Forty years ago, Jim and Karen did their first OE as a couple of 20 year olds. With their trusty Kombi van they spent close to three years on the other side of the world. For over 20 years they planned to head back for another OE, and following kids, mortgages and careers (and 40 years), they’re back on the road (or rather the water – as they’re currently canal boating in the UK). It’s 40 years on … take two! In this instalment, they visit Chester and Liverpool. 

We are into our last week or so on the UK canal boating trip now. While I will be sorry to finish up in the beast, at the same time I think we are just about ready to move on to the next stage of our travels. In reality, I think the poor weather over the last week or two has dampened things for us (sorry no pun intended). Don’t get me wrong – I would do this again and I would definitely recommend the experience to everyone. Next time you’re over here you should give it a go.

Since leaving Wales we have travelled a bit further north towards Chester and while there we decided on a wee side trip to Liverpool.

A side trip to the World Heritage Site of Chester

During the course of our travels on the boat, a number of people had suggested we take the side trip to Chester. It’s another out and back canal trip for a boat our size but everyone told us it was worth it. Chester, as it turns out, is a World Heritage Site because of its Roman and early British history. As a place to visit it certainly lives up to its reputation.

While there friends from New Zealand who are currently living in Bristol made the trip up here to say hello, which made the visit even more special.

History and heritage

One of Chester’s big attractions as well as the usual array of Cathedrals and historical buildings are the walls surrounding the city dating from Roman times around 70-80 AD. The city also has the remains of a Roman amphitheatre, the largest known in Britain that’s believed to have been used for gladiatorial sports among other things, based on artefacts found.

On our UK canal boating trip, we discovered the history and heritage of Chester.
Chester’s array of historical buildings has lent it World Heritage Site status.

The walls give you an interesting 3km walk around their perimeter and great vantage points from which to see the city. 

In amongst all the historical buildings in the city are “the rows”. These are medieval covered rows of shops set at first floor level above rows of street level shops. The whole centre of the city is like a medieval time warp in places and a beautiful place to visit. The city centre is well-preserved.

The whole centre of the city is like a medieval time warp in places and a beautiful place to visit.

Getting high

For me one of the highlights of any city we visit is getting high, usually that means up the church bell tower. In Chester that meant the Cathedral bell tower and this time it came complete with the Chester On High guided tour. I enjoyed the vistas you get up there and looking at the construction methods used in medieval times to construct these stunning buildings.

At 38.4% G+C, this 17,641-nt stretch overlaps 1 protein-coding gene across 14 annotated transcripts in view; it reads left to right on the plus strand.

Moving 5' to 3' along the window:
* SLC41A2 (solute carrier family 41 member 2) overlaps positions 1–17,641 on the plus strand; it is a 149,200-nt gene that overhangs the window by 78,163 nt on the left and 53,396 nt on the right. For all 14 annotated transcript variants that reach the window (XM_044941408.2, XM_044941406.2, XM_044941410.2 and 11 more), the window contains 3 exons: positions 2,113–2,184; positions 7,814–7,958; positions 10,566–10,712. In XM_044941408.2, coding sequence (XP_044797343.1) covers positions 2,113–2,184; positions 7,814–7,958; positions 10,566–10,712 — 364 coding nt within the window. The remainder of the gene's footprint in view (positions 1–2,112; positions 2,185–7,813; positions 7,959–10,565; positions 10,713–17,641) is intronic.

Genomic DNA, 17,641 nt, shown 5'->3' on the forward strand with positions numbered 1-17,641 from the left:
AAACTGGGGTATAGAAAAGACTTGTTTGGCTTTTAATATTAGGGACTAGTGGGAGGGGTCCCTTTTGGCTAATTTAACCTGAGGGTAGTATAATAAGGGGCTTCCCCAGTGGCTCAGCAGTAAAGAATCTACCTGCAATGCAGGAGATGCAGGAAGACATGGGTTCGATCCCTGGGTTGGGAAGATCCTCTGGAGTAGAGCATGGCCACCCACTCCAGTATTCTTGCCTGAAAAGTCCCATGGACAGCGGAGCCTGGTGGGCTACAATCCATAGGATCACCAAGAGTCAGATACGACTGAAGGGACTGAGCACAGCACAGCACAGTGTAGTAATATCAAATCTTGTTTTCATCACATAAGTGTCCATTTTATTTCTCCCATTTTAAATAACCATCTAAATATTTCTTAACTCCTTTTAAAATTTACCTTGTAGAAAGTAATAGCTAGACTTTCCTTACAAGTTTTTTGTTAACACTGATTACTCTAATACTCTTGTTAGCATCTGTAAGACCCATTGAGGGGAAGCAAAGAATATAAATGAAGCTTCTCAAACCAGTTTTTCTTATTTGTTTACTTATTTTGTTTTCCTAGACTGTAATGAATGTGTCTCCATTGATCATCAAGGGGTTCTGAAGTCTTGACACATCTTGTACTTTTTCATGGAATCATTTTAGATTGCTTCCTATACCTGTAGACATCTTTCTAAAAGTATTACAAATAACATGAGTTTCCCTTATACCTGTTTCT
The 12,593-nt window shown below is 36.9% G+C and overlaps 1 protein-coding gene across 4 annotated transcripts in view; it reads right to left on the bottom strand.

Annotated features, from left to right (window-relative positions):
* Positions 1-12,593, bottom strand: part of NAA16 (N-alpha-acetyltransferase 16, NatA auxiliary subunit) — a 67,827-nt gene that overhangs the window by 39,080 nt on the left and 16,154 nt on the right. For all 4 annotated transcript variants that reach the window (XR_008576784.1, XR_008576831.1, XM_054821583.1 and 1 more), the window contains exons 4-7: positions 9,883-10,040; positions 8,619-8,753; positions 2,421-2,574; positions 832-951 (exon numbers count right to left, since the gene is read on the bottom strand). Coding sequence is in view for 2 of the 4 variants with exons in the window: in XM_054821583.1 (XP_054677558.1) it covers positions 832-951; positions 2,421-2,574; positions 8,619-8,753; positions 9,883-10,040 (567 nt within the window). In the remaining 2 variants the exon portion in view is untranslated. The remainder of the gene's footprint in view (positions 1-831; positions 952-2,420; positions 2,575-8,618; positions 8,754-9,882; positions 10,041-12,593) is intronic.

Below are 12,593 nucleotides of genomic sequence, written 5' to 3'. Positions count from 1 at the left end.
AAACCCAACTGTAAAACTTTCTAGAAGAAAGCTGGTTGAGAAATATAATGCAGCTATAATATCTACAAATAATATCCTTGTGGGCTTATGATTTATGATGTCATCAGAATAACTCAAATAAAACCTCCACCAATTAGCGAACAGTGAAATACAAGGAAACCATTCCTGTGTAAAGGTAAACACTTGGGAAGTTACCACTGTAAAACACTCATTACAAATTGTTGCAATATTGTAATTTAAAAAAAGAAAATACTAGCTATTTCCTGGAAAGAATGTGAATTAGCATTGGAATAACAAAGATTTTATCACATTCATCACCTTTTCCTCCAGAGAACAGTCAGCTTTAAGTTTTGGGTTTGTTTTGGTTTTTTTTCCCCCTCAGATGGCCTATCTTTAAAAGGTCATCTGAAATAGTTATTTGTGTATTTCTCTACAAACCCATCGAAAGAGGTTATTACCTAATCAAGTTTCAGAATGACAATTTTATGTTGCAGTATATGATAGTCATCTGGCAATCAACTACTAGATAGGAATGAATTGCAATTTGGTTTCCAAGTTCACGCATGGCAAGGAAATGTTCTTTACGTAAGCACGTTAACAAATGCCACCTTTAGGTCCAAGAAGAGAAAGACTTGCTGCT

The Chester On High guided tour gives you a bird's eye view of the historical city.
If you’re planning a UK canal boating trip, Jim recommends the side trip to Chester, particularly the Chester On High guided tour.

Visit to Liverpool

While in Chester we also made the decision that we would take a couple of days to visit Liverpool. Now in all fairness we were only interested because we were so close and because of the history associated with the Beatles. Prior to this I had assumed or thought that Liverpool would be just another big city and a very average place to visit. Consequently, I had previously not had a great interest in seeing the city. How wrong can you be? Liverpool, I apologise profusely.

Liverpool looked completely different from what we were expecting.

We trained into Liverpool direct from Chester and got off at the central train station heading to our downtown Airbnb. Literally as soon as we got out of the train station and walked down the street we were both saying that Liverpool looked completely different from what we were expecting.

Liverpool is a must-visit destination on a UK canal boating trip.
The architecture in Liverpool impressed Jim and Karen more than they were expecting.

The streets were humming, bars, cafes and restaurants everywhere, the buildings and architecture were way better than I expected. All in all the city really impressed us and there was a real special vibe. 

Discovering the Fab Four

After dropping our bags, we immediately decided to head straight to one of the main attractions we had come to see, the museum of “The Beatles Story”. This museum is located down along the Docklands & wharf area spread along the banks of the Mersey river. I had never appreciated how historically important this area was to Liverpool and Britain as a whole. What was there was, well, an eye-opener.